Reader Chris Merrill left a comment regarding some of the continued discussion of Mad Men and its ratings.
Wrote Mr. Merill:
As for the critically acclaimed argument, most shows that I think about staying around for that reason have shorter runs compared to hits. Arrested Development was loved by critics and was around for all of 3 seasons. In the end, the viewers need to be there. It all comes down to profit. Maybe the feel good effect means the executives will accept less profit, but they will not tolerate a loss
If I look at things only in one dimension - from the dimension of annual profit and loss for the network, in this case AMC - I agree with Mr. Merill completely. It's not that simple however. Some of this will seem counterintuitive but if you're interested read on, and sit with it a while and hopefully it will begin to make some sense.
There is more than one dimension. I would compare it to some sports leagues and franchises. For example, my pal Ted Leonsis owns the Washington Capitals NHL franchise (he also owns the Washington Mystics of the WNBA and has a minority interest in the Washington Wizards NBA franchise). I'm pretty sure if you looked at the annual income statement for the Washington Capitals for any given year while Ted has owned it, there have mostly been losses.
Why would Ted want any part of that? Well, it's not just his naturally competitive spirit and desire to bring a Stanley Cup to my birthplace, Washington, D.C. If that was all there was to it, I don't think Ted would take the hit. But there's another dimension. It's supply and demand. There aren't that many franchises available for purchase. In fact, there seemingly are many more people around with money to spend on sports franchises than there are sports franchises available to purchase. That's speculation on my part - but what isn't speculation is this: if he were motivated, Ted could sell the franchise for much, much more than he paid for it 10 or so years ago and recover whatever he's put into it and more for himself and his partners.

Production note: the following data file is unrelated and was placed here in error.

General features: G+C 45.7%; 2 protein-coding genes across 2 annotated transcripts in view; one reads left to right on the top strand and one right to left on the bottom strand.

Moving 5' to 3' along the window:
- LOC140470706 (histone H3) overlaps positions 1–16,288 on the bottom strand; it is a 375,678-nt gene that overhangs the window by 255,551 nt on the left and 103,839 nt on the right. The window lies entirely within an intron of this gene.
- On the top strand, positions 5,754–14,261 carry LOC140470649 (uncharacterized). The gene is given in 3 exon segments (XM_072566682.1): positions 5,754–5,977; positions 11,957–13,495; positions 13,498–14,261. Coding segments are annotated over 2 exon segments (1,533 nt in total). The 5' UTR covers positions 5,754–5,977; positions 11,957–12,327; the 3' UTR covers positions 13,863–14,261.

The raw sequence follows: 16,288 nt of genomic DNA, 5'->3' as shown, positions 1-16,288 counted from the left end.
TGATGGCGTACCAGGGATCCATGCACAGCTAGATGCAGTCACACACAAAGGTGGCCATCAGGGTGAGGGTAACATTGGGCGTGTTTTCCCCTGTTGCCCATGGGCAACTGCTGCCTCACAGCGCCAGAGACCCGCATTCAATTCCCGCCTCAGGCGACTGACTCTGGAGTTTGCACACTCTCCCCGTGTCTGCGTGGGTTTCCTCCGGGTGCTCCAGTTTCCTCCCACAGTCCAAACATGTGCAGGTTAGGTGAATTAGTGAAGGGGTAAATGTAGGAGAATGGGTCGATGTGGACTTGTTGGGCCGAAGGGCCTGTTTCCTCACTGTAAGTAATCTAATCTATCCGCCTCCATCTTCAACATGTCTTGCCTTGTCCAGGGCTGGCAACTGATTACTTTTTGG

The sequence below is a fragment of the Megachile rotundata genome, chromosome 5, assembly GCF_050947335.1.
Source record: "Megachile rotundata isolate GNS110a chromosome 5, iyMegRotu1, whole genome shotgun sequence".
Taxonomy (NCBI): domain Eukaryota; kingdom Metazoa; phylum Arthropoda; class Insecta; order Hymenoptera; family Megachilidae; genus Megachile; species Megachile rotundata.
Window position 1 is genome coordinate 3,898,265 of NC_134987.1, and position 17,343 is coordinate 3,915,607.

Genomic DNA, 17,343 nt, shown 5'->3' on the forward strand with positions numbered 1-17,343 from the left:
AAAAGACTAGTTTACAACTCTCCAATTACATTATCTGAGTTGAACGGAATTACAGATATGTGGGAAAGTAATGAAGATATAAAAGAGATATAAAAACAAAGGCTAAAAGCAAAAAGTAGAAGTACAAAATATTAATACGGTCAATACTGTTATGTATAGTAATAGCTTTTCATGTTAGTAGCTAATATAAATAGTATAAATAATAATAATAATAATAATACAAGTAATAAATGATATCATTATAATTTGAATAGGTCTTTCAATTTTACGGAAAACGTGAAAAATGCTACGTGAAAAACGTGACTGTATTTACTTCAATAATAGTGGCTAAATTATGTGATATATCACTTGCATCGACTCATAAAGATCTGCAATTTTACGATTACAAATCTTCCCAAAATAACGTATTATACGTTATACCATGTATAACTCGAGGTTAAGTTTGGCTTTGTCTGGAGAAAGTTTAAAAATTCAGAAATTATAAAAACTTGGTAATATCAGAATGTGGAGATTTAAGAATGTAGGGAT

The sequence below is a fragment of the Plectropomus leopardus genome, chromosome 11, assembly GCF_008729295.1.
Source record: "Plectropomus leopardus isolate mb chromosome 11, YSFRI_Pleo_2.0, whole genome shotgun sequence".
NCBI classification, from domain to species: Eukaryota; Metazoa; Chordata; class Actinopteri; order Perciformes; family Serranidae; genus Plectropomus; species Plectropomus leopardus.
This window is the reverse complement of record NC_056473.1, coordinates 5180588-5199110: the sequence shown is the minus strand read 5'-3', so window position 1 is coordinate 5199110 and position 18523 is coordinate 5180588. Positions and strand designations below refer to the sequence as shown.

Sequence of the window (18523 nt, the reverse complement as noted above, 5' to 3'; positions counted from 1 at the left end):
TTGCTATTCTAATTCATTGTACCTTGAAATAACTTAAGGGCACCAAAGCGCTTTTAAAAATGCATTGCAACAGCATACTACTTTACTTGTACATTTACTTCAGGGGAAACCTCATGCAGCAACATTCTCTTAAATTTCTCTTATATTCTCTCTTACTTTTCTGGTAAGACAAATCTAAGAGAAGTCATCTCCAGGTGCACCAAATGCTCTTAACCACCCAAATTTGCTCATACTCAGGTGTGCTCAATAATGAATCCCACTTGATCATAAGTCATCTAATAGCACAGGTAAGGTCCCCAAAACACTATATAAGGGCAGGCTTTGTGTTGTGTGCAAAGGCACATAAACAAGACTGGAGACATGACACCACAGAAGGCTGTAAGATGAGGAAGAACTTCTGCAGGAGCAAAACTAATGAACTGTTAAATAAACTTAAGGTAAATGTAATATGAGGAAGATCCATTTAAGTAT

The counterintuitive part of this is that it's hard to fathom something that regularly loses money on an annual basis increasing in value. But it certainly happens, and we're not talking merely about adjusting for inflation when it comes to the amount of the increases. I think this applies to the networks too, at least cable networks, and especially the smaller ones. There just aren't that many media properties available for purchase. However small AMC's viewership is, it's bigger than the Sundance Channel's - and Cablevision (who also owns AMC) recently purchased the Sundance Channel via its Rainbow Media arm reportedly ponying up nearly half a billion dollars for it ($496 million).
And so while it's counterintuitive on one hand, Mad Men, even if it bleeds red ink, could be part of something that especially by way of all the attention it's bringing AMC is jacking up the value of the network. So I can imagine that AMC would tolerate some losses, as counterintuitive as that may seem.